I think an architectural project is kind of like a book. Part of it might be sad, and then five pages later you might be cracking up and falling out of your seat. And that’s what makes it really good. It has to include the gamut of human emotion that allows us to relate to it.
So yes: humor is definitely there, alongside grief and doubt and regret. And I suppose that, to your question, this sense of human-ness and its dynamic, imperfect, and gritty realness acts as a kind of counterbalance to the hyper-rational, sometimes overly quantifiable nature of professional practice.
Flaksman: Several of your projects deal with the theme of loneliness. Do you see loneliness as a consequence of urban life, and does the city affect your practice somehow?
Faruki: Loneliness—or actually, alone-ness—is a recurring theme mainly because it’s so ubiquitous. We’ve all felt it at one point or another. And yet it manifests itself in so many different, sometimes completely oppositional ways.
I’ll tell you the story behind one of my projects, Desert of Alone-ness. I was doing an artists’ residency in a tiny village on the west coast of Norway called Dale. The other artists were from fairly big, cosmopolitan cities—Copenhagen, Malmo, Warsaw—whereas I’m from a small town in the Adirondacks, in upstate New York. And our reactions to Dale were so different.
This sense of human-ness and its dynamic, imperfect, and gritty realness acts as a kind of counterbalance to the hyper-rational, sometimes overly quantifiable nature of professional practice.
For example, I didn’t have access to a car, so I had to walk everywhere. The others were like, “How do you walk alone in the forest like that? And at night? It’s so scary!” I explained that it was something I was used to, and that I thought nighttime walks in the city had the potential to be much scarier. Of course, they found this ridiculous!
I was really intrigued by this idea: that alone-ness could be interpreted as liberating or terrifying or just nothing special at all.
Ragazzo: Who or what are your main influences?
Faruki: In terms of designers or architects, a lot of my influences are my teachers. I love Michael Webb, who was my professor as an undergraduate. The holy trinity of intelligence, humor, and beauty that characterizes his projects continues to be an inspiration for me. And to be honest, I didn’t even appreciate his work at the time—a common college student situation, where you take things for granted, and then you realize years later that it was a wasted opportunity.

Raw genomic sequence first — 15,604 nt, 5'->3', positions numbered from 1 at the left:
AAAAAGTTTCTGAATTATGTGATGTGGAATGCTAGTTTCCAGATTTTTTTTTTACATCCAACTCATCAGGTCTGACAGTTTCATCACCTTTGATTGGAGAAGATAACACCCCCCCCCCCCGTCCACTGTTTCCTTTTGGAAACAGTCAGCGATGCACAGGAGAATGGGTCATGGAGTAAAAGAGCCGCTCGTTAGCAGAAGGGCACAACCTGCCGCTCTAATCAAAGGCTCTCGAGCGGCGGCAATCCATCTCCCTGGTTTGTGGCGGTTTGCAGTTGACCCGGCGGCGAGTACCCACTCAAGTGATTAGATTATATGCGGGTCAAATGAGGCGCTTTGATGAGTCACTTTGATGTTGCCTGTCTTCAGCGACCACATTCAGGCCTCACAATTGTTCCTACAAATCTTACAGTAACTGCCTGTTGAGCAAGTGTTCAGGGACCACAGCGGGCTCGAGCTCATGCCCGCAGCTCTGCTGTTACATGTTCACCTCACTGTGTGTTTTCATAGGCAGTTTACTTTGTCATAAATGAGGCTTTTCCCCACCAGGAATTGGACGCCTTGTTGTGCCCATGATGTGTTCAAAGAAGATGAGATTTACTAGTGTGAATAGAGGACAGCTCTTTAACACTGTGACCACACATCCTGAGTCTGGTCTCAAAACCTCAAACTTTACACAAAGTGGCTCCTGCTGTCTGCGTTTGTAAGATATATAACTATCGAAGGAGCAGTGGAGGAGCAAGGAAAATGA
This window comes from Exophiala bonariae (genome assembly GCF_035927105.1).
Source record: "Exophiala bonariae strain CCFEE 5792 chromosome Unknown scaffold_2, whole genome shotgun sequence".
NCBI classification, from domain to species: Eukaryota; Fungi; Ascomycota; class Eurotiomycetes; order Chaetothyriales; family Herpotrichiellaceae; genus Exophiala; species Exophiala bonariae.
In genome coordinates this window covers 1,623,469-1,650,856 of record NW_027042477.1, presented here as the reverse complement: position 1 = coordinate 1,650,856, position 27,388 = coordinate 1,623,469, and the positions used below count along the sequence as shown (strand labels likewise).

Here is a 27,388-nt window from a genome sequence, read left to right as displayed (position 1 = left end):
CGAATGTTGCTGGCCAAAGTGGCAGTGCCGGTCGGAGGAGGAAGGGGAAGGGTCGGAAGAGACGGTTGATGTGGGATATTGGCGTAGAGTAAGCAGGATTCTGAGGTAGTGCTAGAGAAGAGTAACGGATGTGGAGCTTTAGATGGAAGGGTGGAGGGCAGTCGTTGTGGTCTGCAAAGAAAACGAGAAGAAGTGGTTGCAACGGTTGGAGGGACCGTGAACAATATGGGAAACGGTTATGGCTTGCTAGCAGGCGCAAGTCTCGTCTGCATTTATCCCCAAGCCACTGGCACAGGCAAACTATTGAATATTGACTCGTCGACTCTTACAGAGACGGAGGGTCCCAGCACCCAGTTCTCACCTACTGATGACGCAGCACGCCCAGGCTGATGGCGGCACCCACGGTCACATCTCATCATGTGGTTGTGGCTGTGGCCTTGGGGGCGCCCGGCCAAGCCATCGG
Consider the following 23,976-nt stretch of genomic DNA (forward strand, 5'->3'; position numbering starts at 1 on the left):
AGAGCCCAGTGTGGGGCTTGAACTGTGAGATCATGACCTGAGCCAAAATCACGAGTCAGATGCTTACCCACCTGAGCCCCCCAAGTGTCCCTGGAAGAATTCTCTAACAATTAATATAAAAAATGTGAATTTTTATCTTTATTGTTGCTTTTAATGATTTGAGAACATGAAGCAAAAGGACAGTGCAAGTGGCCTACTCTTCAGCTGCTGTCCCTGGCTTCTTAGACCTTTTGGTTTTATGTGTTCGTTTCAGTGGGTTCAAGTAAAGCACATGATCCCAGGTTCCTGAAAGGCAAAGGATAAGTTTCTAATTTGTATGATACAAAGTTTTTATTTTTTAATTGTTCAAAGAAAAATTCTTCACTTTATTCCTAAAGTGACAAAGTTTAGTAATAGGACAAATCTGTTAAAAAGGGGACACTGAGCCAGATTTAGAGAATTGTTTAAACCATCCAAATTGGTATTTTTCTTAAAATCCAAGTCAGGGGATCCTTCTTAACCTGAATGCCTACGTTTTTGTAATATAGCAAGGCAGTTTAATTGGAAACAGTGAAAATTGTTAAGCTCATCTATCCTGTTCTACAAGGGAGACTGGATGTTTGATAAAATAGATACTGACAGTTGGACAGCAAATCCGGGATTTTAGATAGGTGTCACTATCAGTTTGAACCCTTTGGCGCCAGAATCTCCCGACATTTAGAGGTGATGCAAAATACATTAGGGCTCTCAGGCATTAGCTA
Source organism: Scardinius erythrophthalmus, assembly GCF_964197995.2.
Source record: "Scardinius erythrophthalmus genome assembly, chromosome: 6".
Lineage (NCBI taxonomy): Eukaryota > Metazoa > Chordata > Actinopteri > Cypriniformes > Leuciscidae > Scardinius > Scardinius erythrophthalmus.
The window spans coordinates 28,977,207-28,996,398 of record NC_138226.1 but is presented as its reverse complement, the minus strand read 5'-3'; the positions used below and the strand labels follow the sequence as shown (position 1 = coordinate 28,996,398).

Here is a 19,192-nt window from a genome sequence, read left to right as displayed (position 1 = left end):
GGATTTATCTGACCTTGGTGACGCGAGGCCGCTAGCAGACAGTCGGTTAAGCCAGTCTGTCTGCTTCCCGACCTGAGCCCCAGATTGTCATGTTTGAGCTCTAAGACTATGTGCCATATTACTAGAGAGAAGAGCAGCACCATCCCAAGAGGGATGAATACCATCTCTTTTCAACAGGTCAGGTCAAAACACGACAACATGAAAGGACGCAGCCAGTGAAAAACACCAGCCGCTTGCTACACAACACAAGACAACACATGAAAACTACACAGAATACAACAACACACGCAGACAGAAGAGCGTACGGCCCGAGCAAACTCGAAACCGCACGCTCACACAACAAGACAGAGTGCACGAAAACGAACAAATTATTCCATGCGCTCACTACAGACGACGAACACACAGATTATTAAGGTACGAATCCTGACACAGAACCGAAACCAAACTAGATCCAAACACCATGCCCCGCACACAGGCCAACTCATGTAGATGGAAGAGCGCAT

Another inspiration is Douglas Darden. He also created these intricate, very detailed architecture projects, all positioned as allegories. One of them is a house for somebody who is dying of cancer. Another one is a library dedicated to Herman Melville, built on the site of Melville’s former apartment in Greenwich Village. His projects are always asking questions—sometimes defiantly. And they are all beautifully drawn by hand, with a pencil; but so convincing, so real. His architecture takes you on this trip, and you can’t help but believe it. I aspire to that.
I also really admire James Wines, in particular the way that he articulates his practice and where it sits in relation to architectural discourse.
Poetry is another inspiration—or actually, a provocation. My mother is a poet in two languages; my grandfather is a poet in three. Most of the drawings in Celebatorium incorporate some idea or cliché that I’ve loosely adapted from a poem.
Along the same lines, I love hip hop and rap. Kanye West, Talib Kweli, Lauryn Hill, India Arie: people who play with the power of words.
I’m also inspired by whatever I happen to be reading. I’m reading Philip Roth right now, Portnoy’s Complaint. Almost the entire book is about masturbation. And religion. And family. One minute it’s so vulgar and funny and then, a few pages later, very sad and heavy. I’m influenced by that kind of narrative, how dynamic it is, and all the loops it throws you through.
Flaksman: How do you see your practice developing in the next few years? What would you like to happen?
Faruki: Well, of course I have to find some way to support myself, and I imagine that this practice becomes something that I’m able to support myself with.
Right now it’s almost like the practice is a small child. I’m holding its hand as it’s walking down the street. I have to leave it alone for many, many hours, like a latchkey child, while I go to other people to try to get their support in different ways. But I’m hoping that the practice will be able to support me one day. If you have a child, you know that one day you’re going to get really old and that child is going to be changing your diapers.
So that’s what I want this practice to do for me in a few years: change my diapers.